At 9:30 AM on 10 April 2017, Neil Gorsuch’s official job title changed from “Judge for the U.S. Court of Appeals for the Tenth Circuit” to “Associate Justice of the United States Supreme Court.” Welcome to the bench, Justice Gorsuch, and congratulations.

Normally, any nomination to the bench requires 51 “yes” votes on the nominee and 60 votes to proceed with the actual confirmation vote (in other words, a Senator can agree to hold a confirmation vote on a nominee he/she disagrees with, or vote to continue a debate and postpone the nomination).  This means that every Supreme Court nominee must meet a certain level of bipartisan support, because we rarely see situations where the nominating President’s party controls all sixty necessary seats. Presidents Bush and Obama managed to clear this threshold with their nominees, maintaining a general atmosphere of bipartisanship and good vibes. Even Justice Samuel Alito, who only received 58 votes in his actual confirmation vote, cleared the 60-vote threshold when 72 Senators (including more than a few Democrats) decided to go ahead with the vote.

As you all know by now, this threshold no longer exists for Supreme Court nominees. On Thursday, Majority Leader McConnell held a simple majority vote on Senate parliamentary procedures, eliminating the Supreme Court filibuster. The reason? Democrats were trying to filibuster then-Judge Neil Gorsuch. If you read my previous post, the 41-Vote Calculation (Part I) this is what I call the aftermath of Scenario One.

At the beginning of last week, Minority Leader Schumer cleared the 41-vote “anti-Gorsuch” threshold when he gained the support of all but three Democratic Senators. In a normal world, this would only happen if Gorsuch were a horrible candidate with no respect for the Court and no legal mind whatsoever, but here it’s different. It turns out Gorsuch is a pretty vanilla conservative, and unlike Harriet Miers or Robert Bork, he’s not that objectionable of a candidate. Sure, I don’t agree with him on most things and there’s that little issue about blatantly plagiarizing medical texts, but philosophical disagreement isn’t grounds to block a vote on a Supreme Court nominee, just grounds to cast a “nay” vote.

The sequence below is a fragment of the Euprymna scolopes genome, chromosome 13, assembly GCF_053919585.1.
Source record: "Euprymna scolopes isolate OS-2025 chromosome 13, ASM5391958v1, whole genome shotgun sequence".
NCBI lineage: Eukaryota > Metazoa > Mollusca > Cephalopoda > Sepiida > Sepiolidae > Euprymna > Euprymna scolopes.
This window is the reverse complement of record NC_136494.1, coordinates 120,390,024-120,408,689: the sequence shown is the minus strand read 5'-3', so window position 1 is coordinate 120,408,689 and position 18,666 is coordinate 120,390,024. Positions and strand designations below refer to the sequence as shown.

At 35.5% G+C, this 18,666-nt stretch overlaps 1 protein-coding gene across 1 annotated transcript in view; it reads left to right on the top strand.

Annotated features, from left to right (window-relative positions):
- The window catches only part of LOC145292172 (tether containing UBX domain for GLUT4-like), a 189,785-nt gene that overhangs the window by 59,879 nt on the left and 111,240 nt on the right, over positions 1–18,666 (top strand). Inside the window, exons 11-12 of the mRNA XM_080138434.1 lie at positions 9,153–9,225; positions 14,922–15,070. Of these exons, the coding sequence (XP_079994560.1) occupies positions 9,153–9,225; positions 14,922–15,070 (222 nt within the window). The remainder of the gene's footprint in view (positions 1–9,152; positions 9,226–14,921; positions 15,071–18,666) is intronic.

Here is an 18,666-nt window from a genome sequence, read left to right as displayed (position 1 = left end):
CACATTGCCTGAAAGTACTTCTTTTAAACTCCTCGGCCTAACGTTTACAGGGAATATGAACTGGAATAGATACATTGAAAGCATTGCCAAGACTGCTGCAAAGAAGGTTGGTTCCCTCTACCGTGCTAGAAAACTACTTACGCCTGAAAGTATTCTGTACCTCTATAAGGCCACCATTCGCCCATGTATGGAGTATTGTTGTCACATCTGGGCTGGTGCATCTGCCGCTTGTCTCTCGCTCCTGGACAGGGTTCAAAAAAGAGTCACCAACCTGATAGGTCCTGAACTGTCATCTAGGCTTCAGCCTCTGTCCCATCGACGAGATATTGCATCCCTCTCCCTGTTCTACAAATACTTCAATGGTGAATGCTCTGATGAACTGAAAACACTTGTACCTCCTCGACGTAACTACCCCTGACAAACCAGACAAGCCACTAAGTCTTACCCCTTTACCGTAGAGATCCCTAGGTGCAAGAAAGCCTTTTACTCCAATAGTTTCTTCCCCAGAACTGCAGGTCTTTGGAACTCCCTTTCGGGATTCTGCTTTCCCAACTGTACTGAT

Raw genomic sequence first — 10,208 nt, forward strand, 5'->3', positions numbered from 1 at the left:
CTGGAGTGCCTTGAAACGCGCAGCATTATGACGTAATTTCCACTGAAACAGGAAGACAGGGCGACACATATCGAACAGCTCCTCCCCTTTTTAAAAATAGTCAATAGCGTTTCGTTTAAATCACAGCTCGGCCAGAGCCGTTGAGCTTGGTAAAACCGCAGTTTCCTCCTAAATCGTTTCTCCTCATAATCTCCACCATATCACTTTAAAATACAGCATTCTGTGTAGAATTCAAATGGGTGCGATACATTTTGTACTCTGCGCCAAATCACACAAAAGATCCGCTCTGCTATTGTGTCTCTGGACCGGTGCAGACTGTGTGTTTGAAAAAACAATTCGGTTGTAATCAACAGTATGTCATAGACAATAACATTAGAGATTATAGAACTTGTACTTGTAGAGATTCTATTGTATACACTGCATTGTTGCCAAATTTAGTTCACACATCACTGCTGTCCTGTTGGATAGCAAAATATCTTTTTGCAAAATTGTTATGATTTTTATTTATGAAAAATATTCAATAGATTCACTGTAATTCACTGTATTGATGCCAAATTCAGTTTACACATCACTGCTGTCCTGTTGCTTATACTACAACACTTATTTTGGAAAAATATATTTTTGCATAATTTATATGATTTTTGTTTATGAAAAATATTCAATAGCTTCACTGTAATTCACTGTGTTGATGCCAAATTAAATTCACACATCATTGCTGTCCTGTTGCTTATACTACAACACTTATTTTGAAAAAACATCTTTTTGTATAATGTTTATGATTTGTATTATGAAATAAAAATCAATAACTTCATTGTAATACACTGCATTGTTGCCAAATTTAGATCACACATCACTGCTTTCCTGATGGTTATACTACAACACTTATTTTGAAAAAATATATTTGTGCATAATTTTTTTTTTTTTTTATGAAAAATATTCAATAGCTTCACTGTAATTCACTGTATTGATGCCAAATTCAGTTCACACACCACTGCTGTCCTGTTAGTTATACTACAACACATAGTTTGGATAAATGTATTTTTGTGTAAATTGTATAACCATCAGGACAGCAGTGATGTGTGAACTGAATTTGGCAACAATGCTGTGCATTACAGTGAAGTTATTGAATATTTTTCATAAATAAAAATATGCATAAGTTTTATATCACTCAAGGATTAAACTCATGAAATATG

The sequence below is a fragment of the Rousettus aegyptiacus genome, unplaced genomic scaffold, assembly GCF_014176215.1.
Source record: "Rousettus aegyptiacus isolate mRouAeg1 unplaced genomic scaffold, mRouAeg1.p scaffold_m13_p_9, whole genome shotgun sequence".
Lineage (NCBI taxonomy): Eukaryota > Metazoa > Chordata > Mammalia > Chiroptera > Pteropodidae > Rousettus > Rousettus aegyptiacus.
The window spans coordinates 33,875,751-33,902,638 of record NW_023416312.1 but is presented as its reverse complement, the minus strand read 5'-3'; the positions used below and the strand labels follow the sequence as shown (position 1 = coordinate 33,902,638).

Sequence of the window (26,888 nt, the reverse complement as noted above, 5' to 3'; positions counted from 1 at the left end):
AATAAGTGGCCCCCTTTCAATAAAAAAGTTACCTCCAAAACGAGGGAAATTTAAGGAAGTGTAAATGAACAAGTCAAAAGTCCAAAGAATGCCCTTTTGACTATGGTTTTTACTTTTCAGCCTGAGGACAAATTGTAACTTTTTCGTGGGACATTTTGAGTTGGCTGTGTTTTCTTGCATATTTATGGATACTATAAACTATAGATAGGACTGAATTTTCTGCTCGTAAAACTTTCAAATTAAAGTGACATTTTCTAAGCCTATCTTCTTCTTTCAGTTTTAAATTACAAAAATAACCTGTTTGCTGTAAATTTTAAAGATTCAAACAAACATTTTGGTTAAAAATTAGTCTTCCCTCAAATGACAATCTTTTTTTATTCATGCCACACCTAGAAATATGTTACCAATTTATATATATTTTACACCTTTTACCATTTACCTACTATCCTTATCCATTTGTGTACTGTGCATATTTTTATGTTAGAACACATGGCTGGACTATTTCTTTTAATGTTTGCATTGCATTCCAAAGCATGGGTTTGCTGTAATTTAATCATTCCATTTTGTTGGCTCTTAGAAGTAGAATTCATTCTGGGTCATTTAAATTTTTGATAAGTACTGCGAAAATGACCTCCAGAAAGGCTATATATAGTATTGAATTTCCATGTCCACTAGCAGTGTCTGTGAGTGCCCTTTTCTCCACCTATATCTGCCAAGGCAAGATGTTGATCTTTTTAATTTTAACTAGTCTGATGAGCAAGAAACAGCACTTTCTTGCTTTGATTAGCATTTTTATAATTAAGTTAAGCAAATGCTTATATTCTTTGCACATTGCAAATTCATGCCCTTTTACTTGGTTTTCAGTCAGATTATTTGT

I may be stating the obvious, but the main reason the Senate Democrats tried to block him was payback for the way that Majority Leader McConnell ignored last year’s nomination of Judge Merrick Garland. Schumer knew it was never going to work, but he did it anyways.


Because it’s a fight, and that’s how Democrats roll now.

Come to think of it, the casualties on “our side” weren’t that severe. Gorsuch got to the bench, which was gonna happen no matter what. Instead of replacing someone like Ruth Bader Ginsburg or Stephen Breyer, he’s replacing the late Justice Antonin Scalia, so the Court isn’t getting any more conservative than it was before Justice Scalia’s passing. Three vulnerable Democrats (Sens. Manchin, Heitkamp, and Donnelly) defected, but out of political necessity more than anything. Even the nuclear option hasn’t done that much damage, at least in the short term. There was no practical scenario in which Senate Democrats could have filibustered one of Trump’s appointees without McConnell pressing a metaphorical big red button. The same applies to future nominees, too. Unless Trump truly loses his few remaining marbles and appoints a disgraced lawyer with a fake Bachelor’s degree, his nominees will have the support of most, if not all, the Senate Republicans.

Does the nuclear option set a bad precedent for bipartisanship? Yeah. Is it the end of the world? Not really. As long as progressive activists don’t take Manchin/Heitkamp/Donnelly’s votes the wrong way and try to primary them (again, they may be some of the most conservative Democrats in the Senate, but they’re the only liberals who can come from West Virginia, North Dakota, and Indiana these days), I don’t anticipate any short-term political losses among Democrats. Besides, Democrats and Republicans alike have been sliding towards nuclear parliamentary procedure for decades now, so it’s not like it could have been averted last week.

Trump got his nominee. This battle is a loss, but it’s no devastating blow. We’ll get him next time, I guess.